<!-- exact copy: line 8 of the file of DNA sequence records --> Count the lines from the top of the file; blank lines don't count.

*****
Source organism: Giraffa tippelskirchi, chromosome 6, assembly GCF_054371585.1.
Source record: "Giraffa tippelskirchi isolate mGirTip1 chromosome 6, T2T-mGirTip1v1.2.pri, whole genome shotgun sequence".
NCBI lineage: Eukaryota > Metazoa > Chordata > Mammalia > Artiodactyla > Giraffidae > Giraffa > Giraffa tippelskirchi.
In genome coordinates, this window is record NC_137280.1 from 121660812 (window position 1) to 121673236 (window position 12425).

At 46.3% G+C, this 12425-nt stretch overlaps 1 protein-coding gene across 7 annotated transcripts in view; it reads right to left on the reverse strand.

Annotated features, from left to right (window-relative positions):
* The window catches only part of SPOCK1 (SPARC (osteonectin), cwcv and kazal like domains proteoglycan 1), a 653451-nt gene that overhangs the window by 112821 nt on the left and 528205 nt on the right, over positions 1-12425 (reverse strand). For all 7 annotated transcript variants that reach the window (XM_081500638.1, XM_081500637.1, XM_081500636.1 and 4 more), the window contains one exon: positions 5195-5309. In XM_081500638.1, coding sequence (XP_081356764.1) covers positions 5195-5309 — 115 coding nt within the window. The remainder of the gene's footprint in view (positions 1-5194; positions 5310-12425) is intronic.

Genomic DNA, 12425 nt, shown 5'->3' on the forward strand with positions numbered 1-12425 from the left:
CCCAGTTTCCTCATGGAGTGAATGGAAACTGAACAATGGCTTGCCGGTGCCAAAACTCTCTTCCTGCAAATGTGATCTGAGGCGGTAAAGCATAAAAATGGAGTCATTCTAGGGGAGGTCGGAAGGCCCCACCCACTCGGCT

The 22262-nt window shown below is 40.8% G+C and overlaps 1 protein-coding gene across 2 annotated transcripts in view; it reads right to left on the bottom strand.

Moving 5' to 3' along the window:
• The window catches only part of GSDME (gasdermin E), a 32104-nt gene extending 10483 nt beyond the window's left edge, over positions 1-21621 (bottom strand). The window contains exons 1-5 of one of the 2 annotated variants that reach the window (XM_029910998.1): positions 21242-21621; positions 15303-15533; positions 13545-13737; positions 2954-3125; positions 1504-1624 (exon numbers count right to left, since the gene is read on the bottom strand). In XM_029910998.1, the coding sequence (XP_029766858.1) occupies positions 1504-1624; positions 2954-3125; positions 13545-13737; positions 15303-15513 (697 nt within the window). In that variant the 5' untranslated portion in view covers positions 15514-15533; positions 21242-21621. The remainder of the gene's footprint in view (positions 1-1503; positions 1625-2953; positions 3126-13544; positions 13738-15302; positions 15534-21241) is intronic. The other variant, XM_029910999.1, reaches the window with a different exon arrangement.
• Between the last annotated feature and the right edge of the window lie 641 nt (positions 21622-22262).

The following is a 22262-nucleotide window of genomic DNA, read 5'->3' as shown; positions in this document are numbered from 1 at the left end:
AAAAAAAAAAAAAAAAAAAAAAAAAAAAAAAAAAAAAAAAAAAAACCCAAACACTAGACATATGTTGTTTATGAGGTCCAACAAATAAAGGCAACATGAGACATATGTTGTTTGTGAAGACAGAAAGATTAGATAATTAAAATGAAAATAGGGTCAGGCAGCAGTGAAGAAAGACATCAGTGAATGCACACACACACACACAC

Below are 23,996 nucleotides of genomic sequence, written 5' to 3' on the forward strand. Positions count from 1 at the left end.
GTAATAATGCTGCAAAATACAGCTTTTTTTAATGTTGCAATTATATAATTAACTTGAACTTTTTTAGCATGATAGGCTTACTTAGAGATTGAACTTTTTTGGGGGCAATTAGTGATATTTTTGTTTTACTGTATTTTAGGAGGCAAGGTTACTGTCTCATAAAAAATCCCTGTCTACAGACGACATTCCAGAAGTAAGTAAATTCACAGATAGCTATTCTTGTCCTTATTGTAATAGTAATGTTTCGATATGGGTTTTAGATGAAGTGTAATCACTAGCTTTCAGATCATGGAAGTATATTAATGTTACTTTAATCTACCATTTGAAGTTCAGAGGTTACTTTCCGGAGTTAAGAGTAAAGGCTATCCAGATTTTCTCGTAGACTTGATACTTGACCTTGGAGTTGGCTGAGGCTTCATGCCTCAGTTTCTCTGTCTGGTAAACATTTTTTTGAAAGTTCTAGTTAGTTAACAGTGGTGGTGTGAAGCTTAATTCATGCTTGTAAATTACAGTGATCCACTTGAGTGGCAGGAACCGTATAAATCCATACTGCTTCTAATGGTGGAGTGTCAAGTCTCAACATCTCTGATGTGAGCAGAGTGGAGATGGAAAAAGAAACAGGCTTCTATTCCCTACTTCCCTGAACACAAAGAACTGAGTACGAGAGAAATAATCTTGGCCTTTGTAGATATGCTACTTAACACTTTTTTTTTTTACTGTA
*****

Genomic DNA, 12425 nt, shown 5'->3' on the forward strand with positions numbered 1-12425 from the left: